|4. Reclaimed at a facility without a TTB permit to produce alcohol, and
|The alcohol is burned for energy recovery,
The hand sanitizer and reclaimed alcohol are solid and hazardous waste subject to RCRA Subtitle C regulation
|The alcohol is used in a manner constituting disposal,
The hand sanitizer and reclaimed alcohol are solid and hazardous waste subject to RCRA Subtitle C regulation
|5. Reclaimed at a facility without a TTB permit to produce alcohol, and
The alcohol is used in a product that is not burned for energy recovery and not used in a manner constituting disposal,
|The hand sanitizer and reclaimed alcohol are not a solid and hazardous waste and are exempt from RCRA Subtitle C regulation, provided the recycling is legitimate per 40 CFR Section 260.43
In addition to the information found in the EPA hand sanitizer memoranda and table listed above, below is a set of frequent questions to help businesses and institutions safely manage, dispose of, and recycle excess hand sanitizer in accordance with the regulations.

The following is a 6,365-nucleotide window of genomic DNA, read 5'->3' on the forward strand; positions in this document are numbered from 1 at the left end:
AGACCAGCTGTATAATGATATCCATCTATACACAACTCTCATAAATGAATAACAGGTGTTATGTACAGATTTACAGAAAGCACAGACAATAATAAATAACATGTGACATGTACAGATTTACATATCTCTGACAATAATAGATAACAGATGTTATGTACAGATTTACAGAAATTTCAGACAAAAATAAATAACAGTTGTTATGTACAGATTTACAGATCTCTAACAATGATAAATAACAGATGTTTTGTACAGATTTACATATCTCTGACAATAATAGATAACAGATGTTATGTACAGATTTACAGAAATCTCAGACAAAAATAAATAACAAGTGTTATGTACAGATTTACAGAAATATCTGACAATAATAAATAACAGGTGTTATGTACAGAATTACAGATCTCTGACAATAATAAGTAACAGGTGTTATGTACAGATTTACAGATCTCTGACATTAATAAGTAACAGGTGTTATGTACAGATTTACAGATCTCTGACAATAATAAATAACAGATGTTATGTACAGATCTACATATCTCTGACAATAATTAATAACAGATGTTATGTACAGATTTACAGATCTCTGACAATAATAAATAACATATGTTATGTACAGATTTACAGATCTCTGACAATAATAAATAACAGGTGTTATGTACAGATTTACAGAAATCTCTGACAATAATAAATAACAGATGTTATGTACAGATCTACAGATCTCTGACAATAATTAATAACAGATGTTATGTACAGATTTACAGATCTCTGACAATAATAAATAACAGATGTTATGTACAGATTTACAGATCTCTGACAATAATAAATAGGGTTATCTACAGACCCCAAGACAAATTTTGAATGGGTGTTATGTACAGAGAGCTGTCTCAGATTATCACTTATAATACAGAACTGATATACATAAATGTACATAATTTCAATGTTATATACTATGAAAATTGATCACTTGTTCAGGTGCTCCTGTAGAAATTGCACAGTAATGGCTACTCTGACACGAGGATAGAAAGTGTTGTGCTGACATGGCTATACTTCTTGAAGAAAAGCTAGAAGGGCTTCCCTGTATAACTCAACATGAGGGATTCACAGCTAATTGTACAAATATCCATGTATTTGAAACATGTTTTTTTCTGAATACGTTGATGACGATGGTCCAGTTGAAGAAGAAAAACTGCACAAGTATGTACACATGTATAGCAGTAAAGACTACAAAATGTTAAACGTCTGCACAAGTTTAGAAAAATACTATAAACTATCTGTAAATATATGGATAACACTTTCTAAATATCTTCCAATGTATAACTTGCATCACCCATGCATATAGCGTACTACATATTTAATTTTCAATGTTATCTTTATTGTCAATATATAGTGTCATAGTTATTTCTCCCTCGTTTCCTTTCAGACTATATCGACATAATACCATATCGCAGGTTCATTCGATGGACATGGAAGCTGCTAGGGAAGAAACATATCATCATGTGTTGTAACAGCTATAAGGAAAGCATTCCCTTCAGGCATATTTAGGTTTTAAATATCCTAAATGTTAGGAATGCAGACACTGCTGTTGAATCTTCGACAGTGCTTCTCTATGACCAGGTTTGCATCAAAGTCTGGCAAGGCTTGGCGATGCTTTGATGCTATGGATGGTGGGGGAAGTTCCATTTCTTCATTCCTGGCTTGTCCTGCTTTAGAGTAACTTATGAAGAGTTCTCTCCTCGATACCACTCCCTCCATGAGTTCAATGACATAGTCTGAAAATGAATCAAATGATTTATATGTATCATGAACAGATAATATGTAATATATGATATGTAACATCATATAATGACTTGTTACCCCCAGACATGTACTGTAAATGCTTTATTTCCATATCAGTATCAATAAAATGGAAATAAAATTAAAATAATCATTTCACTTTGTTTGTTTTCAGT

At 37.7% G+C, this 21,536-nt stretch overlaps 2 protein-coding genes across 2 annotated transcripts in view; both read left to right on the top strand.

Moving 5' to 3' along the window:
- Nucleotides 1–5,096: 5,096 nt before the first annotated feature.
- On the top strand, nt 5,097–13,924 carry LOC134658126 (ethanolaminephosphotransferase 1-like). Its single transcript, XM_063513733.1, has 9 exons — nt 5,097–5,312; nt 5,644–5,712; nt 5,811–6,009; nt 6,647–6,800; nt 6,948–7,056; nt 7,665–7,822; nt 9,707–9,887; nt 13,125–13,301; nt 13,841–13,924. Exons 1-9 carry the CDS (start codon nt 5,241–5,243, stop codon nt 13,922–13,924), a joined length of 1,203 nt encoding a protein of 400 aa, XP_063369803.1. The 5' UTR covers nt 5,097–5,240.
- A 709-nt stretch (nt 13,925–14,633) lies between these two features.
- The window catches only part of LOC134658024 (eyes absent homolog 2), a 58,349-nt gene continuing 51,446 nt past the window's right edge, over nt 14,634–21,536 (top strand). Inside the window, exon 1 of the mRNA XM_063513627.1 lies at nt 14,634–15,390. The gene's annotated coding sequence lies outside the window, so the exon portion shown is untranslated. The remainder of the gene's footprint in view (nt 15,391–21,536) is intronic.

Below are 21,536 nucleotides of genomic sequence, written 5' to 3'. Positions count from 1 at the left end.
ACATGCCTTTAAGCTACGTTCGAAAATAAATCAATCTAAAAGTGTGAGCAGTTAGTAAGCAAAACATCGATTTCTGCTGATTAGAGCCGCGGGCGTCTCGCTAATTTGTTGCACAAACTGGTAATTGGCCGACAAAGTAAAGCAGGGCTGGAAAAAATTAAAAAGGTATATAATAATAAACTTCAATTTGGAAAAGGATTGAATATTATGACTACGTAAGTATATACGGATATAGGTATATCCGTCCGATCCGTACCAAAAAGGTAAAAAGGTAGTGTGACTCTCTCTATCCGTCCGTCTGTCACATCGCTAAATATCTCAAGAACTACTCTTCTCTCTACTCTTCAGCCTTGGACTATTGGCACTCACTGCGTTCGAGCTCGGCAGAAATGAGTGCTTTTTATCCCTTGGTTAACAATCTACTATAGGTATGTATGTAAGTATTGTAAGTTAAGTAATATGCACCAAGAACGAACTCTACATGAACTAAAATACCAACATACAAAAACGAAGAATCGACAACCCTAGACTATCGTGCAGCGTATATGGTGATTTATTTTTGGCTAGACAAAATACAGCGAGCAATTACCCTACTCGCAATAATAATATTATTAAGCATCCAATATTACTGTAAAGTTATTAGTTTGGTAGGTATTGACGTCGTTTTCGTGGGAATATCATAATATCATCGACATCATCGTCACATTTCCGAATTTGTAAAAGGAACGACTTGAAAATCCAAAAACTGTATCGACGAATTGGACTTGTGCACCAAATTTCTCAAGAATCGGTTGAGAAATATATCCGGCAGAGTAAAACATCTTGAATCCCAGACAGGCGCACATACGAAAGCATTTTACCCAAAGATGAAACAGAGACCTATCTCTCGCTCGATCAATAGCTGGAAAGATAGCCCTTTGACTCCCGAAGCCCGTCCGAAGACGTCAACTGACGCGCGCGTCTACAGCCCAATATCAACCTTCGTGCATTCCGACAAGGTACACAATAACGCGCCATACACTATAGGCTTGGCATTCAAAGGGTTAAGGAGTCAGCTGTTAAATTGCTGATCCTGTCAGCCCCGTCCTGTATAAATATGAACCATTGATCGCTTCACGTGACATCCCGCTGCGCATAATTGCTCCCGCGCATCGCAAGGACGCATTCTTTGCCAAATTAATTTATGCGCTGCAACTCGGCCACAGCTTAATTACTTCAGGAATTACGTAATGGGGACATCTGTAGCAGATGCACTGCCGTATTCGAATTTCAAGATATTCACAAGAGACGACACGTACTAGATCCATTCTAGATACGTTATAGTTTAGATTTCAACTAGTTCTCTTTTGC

- What is the best way to recycle excess alcohol-based hand sanitizer that cannot be sold?
- How should excess hand sanitizer be stored?
- Can excess alcohol-based hand sanitizer be disposed of down the drain or in the garbage?
- Can excess, unsaleable alcohol-based hand sanitizer from businesses or institutions be brought to household hazardous waste collection sites for disposal?
- How should a business or other institution with excess, unsaleable hand sanitizer manage the hand sanitizer going for disposal or regulated recycling?